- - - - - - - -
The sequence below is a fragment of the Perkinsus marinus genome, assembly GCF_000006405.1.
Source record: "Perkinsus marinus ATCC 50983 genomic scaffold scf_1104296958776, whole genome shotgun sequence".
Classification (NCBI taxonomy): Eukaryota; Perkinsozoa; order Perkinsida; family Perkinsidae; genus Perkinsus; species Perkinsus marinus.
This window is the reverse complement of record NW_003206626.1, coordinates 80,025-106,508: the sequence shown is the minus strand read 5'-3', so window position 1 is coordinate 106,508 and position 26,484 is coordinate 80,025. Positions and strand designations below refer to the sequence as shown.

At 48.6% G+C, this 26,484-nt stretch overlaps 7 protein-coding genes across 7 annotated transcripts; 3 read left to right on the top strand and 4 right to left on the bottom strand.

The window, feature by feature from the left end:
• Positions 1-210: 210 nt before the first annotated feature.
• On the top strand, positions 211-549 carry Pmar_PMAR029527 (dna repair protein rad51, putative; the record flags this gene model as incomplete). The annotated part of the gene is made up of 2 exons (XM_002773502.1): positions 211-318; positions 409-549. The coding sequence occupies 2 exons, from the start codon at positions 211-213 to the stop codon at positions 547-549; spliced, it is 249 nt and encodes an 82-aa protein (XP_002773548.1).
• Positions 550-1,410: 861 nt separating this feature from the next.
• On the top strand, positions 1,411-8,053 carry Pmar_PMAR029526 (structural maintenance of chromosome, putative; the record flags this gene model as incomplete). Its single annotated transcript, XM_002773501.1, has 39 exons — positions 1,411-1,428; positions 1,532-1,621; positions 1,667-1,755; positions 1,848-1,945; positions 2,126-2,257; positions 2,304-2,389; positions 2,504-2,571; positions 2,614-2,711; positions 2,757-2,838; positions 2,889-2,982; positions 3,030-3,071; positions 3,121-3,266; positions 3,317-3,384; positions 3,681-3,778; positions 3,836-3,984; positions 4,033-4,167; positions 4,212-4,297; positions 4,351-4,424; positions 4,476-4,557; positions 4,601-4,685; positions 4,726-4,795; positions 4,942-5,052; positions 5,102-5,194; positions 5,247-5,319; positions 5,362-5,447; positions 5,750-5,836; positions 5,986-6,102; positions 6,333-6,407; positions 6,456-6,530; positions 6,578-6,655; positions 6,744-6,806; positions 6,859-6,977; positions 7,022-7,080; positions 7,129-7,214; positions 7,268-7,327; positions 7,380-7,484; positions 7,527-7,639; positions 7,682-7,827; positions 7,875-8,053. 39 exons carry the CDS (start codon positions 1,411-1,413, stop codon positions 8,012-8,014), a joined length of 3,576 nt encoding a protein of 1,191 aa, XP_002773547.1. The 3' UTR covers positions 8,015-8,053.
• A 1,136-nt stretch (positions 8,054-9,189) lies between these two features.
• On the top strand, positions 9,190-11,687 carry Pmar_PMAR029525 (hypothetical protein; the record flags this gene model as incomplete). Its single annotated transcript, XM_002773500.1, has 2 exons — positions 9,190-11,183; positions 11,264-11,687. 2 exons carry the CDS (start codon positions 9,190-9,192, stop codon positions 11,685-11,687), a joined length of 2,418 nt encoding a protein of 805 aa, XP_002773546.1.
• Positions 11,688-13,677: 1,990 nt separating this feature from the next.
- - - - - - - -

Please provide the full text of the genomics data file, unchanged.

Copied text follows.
The sequence below is a fragment of the Perkinsus marinus genome, assembly GCF_000006405.1.
Source record: "Perkinsus marinus ATCC 50983 genomic scaffold scf_1104296958776, whole genome shotgun sequence".
Classification (NCBI taxonomy): Eukaryota; Perkinsozoa; order Perkinsida; family Perkinsidae; genus Perkinsus; species Perkinsus marinus.
This window is the reverse complement of record NW_003206626.1, coordinates 80,025-106,508: the sequence shown is the minus strand read 5'-3', so window position 1 is coordinate 106,508 and position 26,484 is coordinate 80,025. Positions and strand designations below refer to the sequence as shown.

At 48.6% G+C, this 26,484-nt stretch overlaps 7 protein-coding genes across 7 annotated transcripts; 3 read left to right on the top strand and 4 right to left on the bottom strand.

The window, feature by feature from the left end:
• Positions 1-210: 210 nt before the first annotated feature.
• On the top strand, positions 211-549 carry Pmar_PMAR029527 (dna repair protein rad51, putative; the record flags this gene model as incomplete). The annotated part of the gene is made up of 2 exons (XM_002773502.1): positions 211-318; positions 409-549. The coding sequence occupies 2 exons, from the start codon at positions 211-213 to the stop codon at positions 547-549; spliced, it is 249 nt and encodes an 82-aa protein (XP_002773548.1).
• Positions 550-1,410: 861 nt separating this feature from the next.
• On the top strand, positions 1,411-8,053 carry Pmar_PMAR029526 (structural maintenance of chromosome, putative; the record flags this gene model as incomplete). Its single annotated transcript, XM_002773501.1, has 39 exons — positions 1,411-1,428; positions 1,532-1,621; positions 1,667-1,755; positions 1,848-1,945; positions 2,126-2,257; positions 2,304-2,389; positions 2,504-2,571; positions 2,614-2,711; positions 2,757-2,838; positions 2,889-2,982; positions 3,030-3,071; positions 3,121-3,266; positions 3,317-3,384; positions 3,681-3,778; positions 3,836-3,984; positions 4,033-4,167; positions 4,212-4,297; positions 4,351-4,424; positions 4,476-4,557; positions 4,601-4,685; positions 4,726-4,795; positions 4,942-5,052; positions 5,102-5,194; positions 5,247-5,319; positions 5,362-5,447; positions 5,750-5,836; positions 5,986-6,102; positions 6,333-6,407; positions 6,456-6,530; positions 6,578-6,655; positions 6,744-6,806; positions 6,859-6,977; positions 7,022-7,080; positions 7,129-7,214; positions 7,268-7,327; positions 7,380-7,484; positions 7,527-7,639; positions 7,682-7,827; positions 7,875-8,053. 39 exons carry the CDS (start codon positions 1,411-1,413, stop codon positions 8,012-8,014), a joined length of 3,576 nt encoding a protein of 1,191 aa, XP_002773547.1. The 3' UTR covers positions 8,015-8,053.
• A 1,136-nt stretch (positions 8,054-9,189) lies between these two features.
• On the top strand, positions 9,190-11,687 carry Pmar_PMAR029525 (hypothetical protein; the record flags this gene model as incomplete). Its single annotated transcript, XM_002773500.1, has 2 exons — positions 9,190-11,183; positions 11,264-11,687. 2 exons carry the CDS (start codon positions 9,190-9,192, stop codon positions 11,685-11,687), a joined length of 2,418 nt encoding a protein of 805 aa, XP_002773546.1.
• Positions 11,688-13,677: 1,990 nt separating this feature from the next.